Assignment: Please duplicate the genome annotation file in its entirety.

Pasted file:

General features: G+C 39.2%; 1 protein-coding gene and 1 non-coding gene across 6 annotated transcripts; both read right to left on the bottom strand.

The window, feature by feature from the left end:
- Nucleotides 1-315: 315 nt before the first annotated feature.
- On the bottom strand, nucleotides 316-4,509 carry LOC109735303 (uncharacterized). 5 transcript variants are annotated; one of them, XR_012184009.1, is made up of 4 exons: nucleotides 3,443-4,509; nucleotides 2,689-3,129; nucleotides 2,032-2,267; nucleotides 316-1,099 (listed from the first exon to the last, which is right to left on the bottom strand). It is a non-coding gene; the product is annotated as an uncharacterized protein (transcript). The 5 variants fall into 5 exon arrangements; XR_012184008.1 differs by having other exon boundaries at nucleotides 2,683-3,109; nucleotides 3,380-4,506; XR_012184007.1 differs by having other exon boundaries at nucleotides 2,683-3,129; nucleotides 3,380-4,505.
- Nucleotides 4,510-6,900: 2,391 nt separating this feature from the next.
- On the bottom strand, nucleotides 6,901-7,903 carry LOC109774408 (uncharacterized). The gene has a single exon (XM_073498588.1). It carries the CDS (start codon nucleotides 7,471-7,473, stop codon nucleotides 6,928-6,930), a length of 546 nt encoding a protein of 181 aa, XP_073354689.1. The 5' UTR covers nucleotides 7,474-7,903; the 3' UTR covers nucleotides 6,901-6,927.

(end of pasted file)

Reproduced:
General features: G+C 39.2%; 1 protein-coding gene and 1 non-coding gene across 6 annotated transcripts; both read right to left on the bottom strand.

The window, feature by feature from the left end:
- Nucleotides 1-315: 315 nt before the first annotated feature.
- On the bottom strand, nucleotides 316-4,509 carry LOC109735303 (uncharacterized). 5 transcript variants are annotated; one of them, XR_012184009.1, is made up of 4 exons: nucleotides 3,443-4,509; nucleotides 2,689-3,129; nucleotides 2,032-2,267; nucleotides 316-1,099 (listed from the first exon to the last, which is right to left on the bottom strand). It is a non-coding gene; the product is annotated as an uncharacterized protein (transcript). The 5 variants fall into 5 exon arrangements; XR_012184008.1 differs by having other exon boundaries at nucleotides 2,683-3,109; nucleotides 3,380-4,506; XR_012184007.1 differs by having other exon boundaries at nucleotides 2,683-3,129; nucleotides 3,380-4,505.
- Nucleotides 4,510-6,900: 2,391 nt separating this feature from the next.
- On the bottom strand, nucleotides 6,901-7,903 carry LOC109774408 (uncharacterized). The gene has a single exon (XM_073498588.1). It carries the CDS (start codon nucleotides 7,471-7,473, stop codon nucleotides 6,928-6,930), a length of 546 nt encoding a protein of 181 aa, XP_073354689.1. The 5' UTR covers nucleotides 7,474-7,903; the 3' UTR covers nucleotides 6,901-6,927.